A few days ago, I wrote about camping for the first time last summer. My boyfriend and I hiked up Looking Glass Rock in Pisgah Forest, North Carolina, and I included plenty of photos from our trip, including the spectacular views.
This summer, we wanted to go camping again, so we went back to the same forest, only about two hours away from home. Last year, a never-ending thunderstorm rolled in after dark and drenched us at the top of the mountain. This year, we decided on a day hike and camped closer to civilization so we could leave easily, just in case.
Our camp, featuring hammocks, tarps, a fire pit, and Preston!
The trail we went on this year led to a mountain top called John Rock, then looped around to the other side of the parking lot. We made camp about five minutes, or maybe a quarter mile, up from the trailhead. Pro tip: go camping during the week, if possible. You’re more likely to find a campsite, and more likely to have privacy.
Check it out: at the bottom of the pic, you can see the fish hatchery and parking lot for the trailhead down below!
We made camp and headed up the trail to the rock face. It was a bit strenuous, but the views were amazing. You can even see Looking Glass, where we hiked last year, in the background!
There’s also the feeling of being at the top of a mountain that we always chase. It’s the same feeling you get when you ace that test, land that promotion, or conquer a new goal. You may be climbing a metaphorical mountain, but the view from the top will be amazing.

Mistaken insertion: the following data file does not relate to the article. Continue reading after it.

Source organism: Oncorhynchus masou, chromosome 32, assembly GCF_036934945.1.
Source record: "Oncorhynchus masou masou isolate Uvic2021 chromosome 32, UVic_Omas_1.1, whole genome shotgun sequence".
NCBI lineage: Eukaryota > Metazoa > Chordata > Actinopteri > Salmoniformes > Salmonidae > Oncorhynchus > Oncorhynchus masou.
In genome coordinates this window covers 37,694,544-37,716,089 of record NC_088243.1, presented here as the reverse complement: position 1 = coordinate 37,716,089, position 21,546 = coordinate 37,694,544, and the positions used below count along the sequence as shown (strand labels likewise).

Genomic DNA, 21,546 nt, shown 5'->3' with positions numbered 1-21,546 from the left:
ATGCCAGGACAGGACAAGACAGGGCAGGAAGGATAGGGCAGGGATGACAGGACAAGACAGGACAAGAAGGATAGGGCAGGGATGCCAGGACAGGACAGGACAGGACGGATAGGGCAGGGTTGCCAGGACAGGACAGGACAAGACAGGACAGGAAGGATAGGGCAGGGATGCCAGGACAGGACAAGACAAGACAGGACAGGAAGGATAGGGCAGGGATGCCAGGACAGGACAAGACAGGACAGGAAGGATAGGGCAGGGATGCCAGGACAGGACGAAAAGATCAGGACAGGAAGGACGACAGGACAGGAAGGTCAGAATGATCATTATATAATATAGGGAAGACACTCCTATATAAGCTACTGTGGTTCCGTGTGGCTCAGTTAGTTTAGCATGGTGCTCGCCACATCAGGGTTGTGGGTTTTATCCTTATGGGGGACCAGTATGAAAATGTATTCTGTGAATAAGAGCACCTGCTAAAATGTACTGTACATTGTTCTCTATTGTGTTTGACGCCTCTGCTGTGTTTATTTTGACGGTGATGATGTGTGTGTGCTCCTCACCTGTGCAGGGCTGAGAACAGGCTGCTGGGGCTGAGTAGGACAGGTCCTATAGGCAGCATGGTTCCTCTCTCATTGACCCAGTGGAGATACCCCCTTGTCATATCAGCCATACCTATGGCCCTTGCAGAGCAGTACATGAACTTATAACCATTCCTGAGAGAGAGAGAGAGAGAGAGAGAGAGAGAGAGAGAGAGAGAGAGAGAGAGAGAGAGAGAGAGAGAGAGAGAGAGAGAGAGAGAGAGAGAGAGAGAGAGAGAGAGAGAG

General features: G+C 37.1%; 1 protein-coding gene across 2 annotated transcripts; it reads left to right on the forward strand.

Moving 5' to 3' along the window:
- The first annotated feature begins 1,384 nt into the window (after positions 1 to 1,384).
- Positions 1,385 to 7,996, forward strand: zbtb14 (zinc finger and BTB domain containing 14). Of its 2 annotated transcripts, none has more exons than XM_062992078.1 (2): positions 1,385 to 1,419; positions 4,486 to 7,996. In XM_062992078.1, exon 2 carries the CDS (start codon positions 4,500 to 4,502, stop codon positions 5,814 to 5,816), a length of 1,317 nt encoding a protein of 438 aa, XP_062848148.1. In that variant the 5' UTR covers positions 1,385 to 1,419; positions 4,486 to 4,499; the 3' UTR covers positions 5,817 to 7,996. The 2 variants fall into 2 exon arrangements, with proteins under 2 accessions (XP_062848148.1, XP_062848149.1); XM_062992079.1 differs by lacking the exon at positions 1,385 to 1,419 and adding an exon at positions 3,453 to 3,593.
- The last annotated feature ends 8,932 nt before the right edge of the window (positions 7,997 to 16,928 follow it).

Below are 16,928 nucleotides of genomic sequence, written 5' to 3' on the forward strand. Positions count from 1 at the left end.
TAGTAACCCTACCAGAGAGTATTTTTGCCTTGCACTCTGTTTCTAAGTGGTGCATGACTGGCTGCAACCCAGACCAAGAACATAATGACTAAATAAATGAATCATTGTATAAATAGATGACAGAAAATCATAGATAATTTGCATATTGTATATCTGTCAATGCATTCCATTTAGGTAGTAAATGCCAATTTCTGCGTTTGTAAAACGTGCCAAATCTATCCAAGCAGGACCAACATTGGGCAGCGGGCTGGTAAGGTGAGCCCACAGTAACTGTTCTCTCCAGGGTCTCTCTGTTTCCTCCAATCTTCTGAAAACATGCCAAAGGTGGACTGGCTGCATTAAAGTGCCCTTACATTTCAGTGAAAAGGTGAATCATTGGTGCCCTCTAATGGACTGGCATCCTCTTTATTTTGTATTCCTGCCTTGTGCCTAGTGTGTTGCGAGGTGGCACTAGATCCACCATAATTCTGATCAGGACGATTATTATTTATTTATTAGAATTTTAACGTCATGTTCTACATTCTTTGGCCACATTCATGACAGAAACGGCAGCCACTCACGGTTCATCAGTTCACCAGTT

Heading down to complete the loop held new challenges because the terrain was more rugged. We crossed over some log bridges and kept our eyes out for a waterfall we knew was supposed to be on this trail. We found the place where the stream cascaded over some mountain boulders, so we stopped to enjoy the sight.
After a few minutes, we continued on, and eventually came across some other hikers coming out of the brush next to the trail. We realized there was a narrow, steep path leading down the mountain away from us. “What’s down there?” my boyfriend asked. One of the hikers said, “The waterfall! It’s worth it!”
I was surprised, thinking we had already passed a small waterfall. We made our way down the slope, passed a cave, and came out at the real waterfall. Imagine if we had just passed it by!
I admit, if I had been alone, I would have been so focused on the trail ahead that I would have completely missed out. I had an acting teacher last year who always said, “Every moment is a moment.” I used to think, well duh, but now I’m realizing what she meant: you’ll miss out on some of life’s significance and beauty if you’re so focused on the next moment that you miss out on the present one.
We left the waterfall filled with wonder, and followed the loop back around to our campsite. It was only a few yards away from the Davidson River, which was cool and refreshing to wade in after our sweaty hike. We got a fire going for a little while, cooked dinner, and toasted marshmallows in the twilight.
It had rained the day before, so all of the firewood was damp. Our fire gave up on us.
All day, we had kept a close watch on the clouds because we were so wary of rain. By nightfall, the sky was still only partly cloudy, so we took the tarps off of our hammocks and slept under the stars.
I had trouble relaxing enough to really sleep, so I spent hours gazing up through the trees and listening to the sounds of nature around me. The river was babbling, the frogs were singing, and squirrels were shimmying through the brush. I was honored to spend the night in this idyllic scene.
The next morning, the sun came up and I just relaxed, reading in my hammock.
All the way back home, my boyfriend and I kept saying to each other, “I’m really glad we took this trip.” Before long we’ll each be going back to school and to the stress and deadlines of everyday life. For now, it was nice to just spend time reflecting, living simply, and enjoying each other’s company.
If you have any camping stories, go ahead and share them in the comments!